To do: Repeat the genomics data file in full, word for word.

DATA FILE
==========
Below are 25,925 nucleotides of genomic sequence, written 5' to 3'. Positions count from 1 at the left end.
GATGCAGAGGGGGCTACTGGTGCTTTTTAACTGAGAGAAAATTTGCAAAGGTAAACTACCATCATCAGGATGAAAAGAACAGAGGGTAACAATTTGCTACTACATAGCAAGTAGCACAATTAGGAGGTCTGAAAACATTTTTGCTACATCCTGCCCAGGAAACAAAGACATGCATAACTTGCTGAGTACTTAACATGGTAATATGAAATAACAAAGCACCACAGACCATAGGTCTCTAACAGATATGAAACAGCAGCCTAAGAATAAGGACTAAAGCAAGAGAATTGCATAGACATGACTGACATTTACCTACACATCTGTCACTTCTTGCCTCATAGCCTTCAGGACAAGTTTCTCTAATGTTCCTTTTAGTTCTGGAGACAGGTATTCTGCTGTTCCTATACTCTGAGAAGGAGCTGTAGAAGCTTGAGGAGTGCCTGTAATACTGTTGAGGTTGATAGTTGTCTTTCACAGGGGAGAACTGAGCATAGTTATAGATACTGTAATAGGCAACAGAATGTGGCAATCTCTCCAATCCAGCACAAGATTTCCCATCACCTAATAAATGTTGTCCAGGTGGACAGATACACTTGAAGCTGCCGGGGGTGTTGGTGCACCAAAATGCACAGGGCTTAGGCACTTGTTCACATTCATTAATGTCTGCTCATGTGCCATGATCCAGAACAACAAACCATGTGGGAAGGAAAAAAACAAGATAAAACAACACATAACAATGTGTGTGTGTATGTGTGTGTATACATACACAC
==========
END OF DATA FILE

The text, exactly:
Below are 25,925 nucleotides of genomic sequence, written 5' to 3'. Positions count from 1 at the left end.
GATGCAGAGGGGGCTACTGGTGCTTTTTAACTGAGAGAAAATTTGCAAAGGTAAACTACCATCATCAGGATGAAAAGAACAGAGGGTAACAATTTGCTACTACATAGCAAGTAGCACAATTAGGAGGTCTGAAAACATTTTTGCTACATCCTGCCCAGGAAACAAAGACATGCATAACTTGCTGAGTACTTAACATGGTAATATGAAATAACAAAGCACCACAGACCATAGGTCTCTAACAGATATGAAACAGCAGCCTAAGAATAAGGACTAAAGCAAGAGAATTGCATAGACATGACTGACATTTACCTACACATCTGTCACTTCTTGCCTCATAGCCTTCAGGACAAGTTTCTCTAATGTTCCTTTTAGTTCTGGAGACAGGTATTCTGCTGTTCCTATACTCTGAGAAGGAGCTGTAGAAGCTTGAGGAGTGCCTGTAATACTGTTGAGGTTGATAGTTGTCTTTCACAGGGGAGAACTGAGCATAGTTATAGATACTGTAATAGGCAACAGAATGTGGCAATCTCTCCAATCCAGCACAAGATTTCCCATCACCTAATAAATGTTGTCCAGGTGGACAGATACACTTGAAGCTGCCGGGGGTGTTGGTGCACCAAAATGCACAGGGCTTAGGCACTTGTTCACATTCATTAATGTCTGCTCATGTGCCATGATCCAGAACAACAAACCATGTGGGAAGGAAAAAAACAAGATAAAACAACACATAACAATGTGTGTGTGTATGTGTGTGTATACATACACAC